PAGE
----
Overloading and Road Safety

Overloading has been recognized to be both a safety concern as well as a cost concern. The Traffic Safety Council of Zimbabwe (TSCZ) always incorporates a campaign message against overloading in its road safety campaigns. Overloaded vehicles threaten road safety, and fatal crashes have happened because of them. Figure 1 below shows an overloaded bus, an uncommon phenomenon in Zimbabwe. Due to overloading, the proper front-end steering gets thrown off balance, and because of excessive weight in the back, the vehicle’s steering will not respond promptly. When combined with excessive speed and manoeuvrability issues, the whole thing becomes a complete recipe for disaster. Moreso, braking becomes another serious problem. Brakes overheat and lose their effectiveness to stop the vehicle. The driver can misjudge the stopping distance because of an overloaded vehicle. Overloaded vehicles need more distance to stop. Steering and handling are significantly impacted, and in extreme cases, the vehicle loses front axle traction. Overloading is indeed, a safety hazard that leads to unnecessary loss of life, and also the rapid deterioration of our roads, resulting in increased maintenance and transportation costs.

The driver’s control and operating space in the overloaded vehicle are diminished, escalating the chances of a road traffic crash. At night, the headlights of an overloaded vehicle may tilt up, blinding oncoming drivers to possible debris or obstructions on the roadway. With overloading, seat belts are usually not used as the aim is to pack in as many persons as possible into the vehicle. By overloading your vehicle you will incur higher maintenance costs to the vehicle – tyres, brakes, shock absorbers and higher fuel consumption. In Zimbabwe, Mushikashika operators are well known for overloading passengers into their vehicles, endangering their lives. As vehicle weight increases, so does the probability of a crash. In fact, crashes are directly proportional to vehicle weight. Adding weight only increases the chance of an occurrence of a road traffic crash.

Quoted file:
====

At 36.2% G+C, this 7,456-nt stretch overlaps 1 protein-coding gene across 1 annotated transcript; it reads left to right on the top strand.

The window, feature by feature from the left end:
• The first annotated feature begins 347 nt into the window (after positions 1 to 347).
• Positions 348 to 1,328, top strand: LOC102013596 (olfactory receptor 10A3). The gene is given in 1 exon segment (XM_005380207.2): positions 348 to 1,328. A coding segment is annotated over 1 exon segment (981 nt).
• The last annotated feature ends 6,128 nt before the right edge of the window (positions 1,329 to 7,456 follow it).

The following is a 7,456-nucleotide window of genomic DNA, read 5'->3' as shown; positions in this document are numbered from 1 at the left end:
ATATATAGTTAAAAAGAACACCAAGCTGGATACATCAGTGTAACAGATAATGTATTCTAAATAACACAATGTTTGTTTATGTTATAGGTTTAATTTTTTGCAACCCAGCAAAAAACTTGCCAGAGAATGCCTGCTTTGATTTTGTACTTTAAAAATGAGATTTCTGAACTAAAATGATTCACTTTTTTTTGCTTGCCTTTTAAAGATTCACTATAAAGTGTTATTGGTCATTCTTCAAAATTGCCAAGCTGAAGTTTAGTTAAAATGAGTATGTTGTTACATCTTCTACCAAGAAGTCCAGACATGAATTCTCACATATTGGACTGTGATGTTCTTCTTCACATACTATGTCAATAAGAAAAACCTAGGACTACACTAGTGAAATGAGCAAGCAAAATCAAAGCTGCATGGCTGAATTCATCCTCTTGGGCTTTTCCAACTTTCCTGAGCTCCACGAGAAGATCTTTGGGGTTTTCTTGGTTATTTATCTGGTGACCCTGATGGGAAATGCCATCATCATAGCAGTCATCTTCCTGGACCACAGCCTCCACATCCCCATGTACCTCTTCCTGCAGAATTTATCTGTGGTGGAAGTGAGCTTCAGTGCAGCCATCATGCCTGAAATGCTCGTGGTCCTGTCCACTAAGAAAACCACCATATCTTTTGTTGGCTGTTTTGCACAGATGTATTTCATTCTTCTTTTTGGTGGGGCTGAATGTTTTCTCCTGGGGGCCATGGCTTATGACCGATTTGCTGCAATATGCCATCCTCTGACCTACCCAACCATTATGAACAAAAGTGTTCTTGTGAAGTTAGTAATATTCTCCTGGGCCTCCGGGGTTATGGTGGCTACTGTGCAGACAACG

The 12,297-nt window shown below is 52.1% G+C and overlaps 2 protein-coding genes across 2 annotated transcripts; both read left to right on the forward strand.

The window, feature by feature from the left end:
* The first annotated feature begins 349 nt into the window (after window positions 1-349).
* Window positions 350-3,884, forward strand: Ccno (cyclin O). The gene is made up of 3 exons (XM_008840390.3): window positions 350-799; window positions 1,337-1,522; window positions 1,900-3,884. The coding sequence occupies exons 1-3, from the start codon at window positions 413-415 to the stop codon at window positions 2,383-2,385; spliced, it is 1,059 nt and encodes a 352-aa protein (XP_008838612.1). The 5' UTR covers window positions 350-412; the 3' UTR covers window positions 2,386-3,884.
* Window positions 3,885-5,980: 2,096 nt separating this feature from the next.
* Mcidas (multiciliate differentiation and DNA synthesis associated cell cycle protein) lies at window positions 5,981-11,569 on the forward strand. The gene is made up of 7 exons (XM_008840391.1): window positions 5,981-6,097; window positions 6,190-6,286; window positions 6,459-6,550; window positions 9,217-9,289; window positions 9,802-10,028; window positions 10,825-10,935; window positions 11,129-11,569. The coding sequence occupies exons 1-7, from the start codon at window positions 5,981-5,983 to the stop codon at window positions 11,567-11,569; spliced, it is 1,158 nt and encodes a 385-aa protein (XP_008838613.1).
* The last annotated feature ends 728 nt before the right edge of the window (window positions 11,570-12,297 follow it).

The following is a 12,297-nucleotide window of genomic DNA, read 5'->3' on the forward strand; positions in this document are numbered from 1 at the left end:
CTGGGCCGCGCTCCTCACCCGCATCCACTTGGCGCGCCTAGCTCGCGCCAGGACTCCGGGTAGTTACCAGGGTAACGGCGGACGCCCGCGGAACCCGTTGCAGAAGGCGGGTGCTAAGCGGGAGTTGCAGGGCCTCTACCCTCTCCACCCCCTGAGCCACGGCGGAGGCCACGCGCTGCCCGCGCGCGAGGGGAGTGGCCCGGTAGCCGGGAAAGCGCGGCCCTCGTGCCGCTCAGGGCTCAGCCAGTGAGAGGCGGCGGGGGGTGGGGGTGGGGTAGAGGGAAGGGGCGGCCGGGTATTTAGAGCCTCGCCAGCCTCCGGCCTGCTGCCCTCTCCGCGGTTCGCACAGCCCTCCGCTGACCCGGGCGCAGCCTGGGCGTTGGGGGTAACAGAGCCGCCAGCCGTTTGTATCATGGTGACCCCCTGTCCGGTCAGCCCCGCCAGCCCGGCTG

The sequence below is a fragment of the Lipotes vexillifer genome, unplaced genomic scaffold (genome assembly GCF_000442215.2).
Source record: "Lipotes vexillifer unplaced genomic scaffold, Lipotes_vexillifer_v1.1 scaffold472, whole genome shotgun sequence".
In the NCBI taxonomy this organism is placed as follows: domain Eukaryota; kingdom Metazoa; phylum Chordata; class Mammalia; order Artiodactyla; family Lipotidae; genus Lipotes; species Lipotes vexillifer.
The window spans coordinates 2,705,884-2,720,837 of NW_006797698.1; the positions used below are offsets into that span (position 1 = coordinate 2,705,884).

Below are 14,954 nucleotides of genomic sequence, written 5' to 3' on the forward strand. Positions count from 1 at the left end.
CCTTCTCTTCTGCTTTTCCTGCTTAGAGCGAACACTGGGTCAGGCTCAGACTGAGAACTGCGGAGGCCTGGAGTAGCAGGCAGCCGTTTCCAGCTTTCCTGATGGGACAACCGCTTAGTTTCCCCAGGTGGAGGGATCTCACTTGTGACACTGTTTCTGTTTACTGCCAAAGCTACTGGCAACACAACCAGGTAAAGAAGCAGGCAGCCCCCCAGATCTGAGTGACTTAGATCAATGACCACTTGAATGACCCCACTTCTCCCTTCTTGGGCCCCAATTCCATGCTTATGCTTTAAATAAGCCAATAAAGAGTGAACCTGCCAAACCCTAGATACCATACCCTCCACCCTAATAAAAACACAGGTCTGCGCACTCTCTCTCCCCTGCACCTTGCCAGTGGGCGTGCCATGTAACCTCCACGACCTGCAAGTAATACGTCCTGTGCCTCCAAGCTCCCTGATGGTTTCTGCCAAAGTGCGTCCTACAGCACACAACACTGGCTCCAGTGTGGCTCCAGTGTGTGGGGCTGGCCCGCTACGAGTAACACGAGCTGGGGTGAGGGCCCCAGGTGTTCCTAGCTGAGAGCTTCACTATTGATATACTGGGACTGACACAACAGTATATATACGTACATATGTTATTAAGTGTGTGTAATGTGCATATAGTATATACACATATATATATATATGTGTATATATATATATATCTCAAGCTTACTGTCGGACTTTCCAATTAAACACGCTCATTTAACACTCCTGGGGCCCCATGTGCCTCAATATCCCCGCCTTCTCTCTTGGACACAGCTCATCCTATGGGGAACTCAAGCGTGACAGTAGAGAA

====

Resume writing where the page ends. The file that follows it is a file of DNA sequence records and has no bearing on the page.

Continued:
Vehicles react differently when the maximum weights which they are designed to carry are exceeded. The consequences can be fatal. Overloading puts massive strain on vehicle tyres. Overloading can cause the tyres to overheat and wear rapidly which increases the chance of premature, dangerous and expensive failure such as blow outs. Overloading also causes excessive wear and damage to roads, bridges, and pavements at the expense of the tax payer. It is unfair on other operators. Exceeding weight limits is unfair competition. It also increases fuel consumption, which in turn, will increase your costs as an operator.

Know the weight of your vehicle – both the permitted axle weight and the gross vehicle weight, which is the maximum permitted weight of the vehicle. The driver must take into account the weight of the passengers as well as possible packages, suitcases and so on. Distribute your load appropriately to avoid overloading axles. Transport operators and vehicle owners should have a “safety culture” in place which ensures that drivers always avoid overloading. As a passenger, always remember that your safety is in your hands. Some passengers have a habit of volunteering to stand or kneel along the aisle of a bus. Passengers should not board overloaded vehicles.

Based on Section 77 (c) of Statutory Instrument 154 of 2010, it is an offence to drive with a vehicle’s load not safely contained in the vehicle’s body or securely fastened to the vehicle or is arranged in such a manner as to obstruct the view of the rear of the vehicle. Section 77 (d) of Statutory Instrument 154 of 2010 prohibits driving of a vehicle whose load is in excess of 4.6m from the carriageway or likely to damage overhead wires, bridges or other construction. Moreso, Section 76 (e) of Statutory Instrument 154 of 2010 prohibits dangerous loading where the weight distribution is likely to cause danger to another person or vehicle on the road.

Economic growth demands an adequate transport infrastructure. Overloaded vehicles, especially freight vehicles, are destroying our roads, impacting negatively on economic growth. Damage to roads as a result of overloading leads to higher maintenance and repair costs and shortens the life of a road which in turn places an additional burden on the state as well as law-abiding road users who ultimately carry the costs of overloading. If the problem of overloading is not controlled, this cost has to be carried by the road user, which will require significant increases in road user charges. Overloading a vehicle is illegal and therefore insurance cover will be void if the vehicle is involved in a crash.

Inserted by TSCZ, Operations Research and Marketing Section

Readers can contact TSCZ on the following email: research@trafficsafety.co.zw

The Traffic Safety Council of Zimbabwe emerged from the Zimbabwe Traffic Safety Board which originated from a voluntary organisation composed of area associations in Harare (then Salisbury), Bulawayo, Gweru (then Gwelo) and Mutare (then Umtali).

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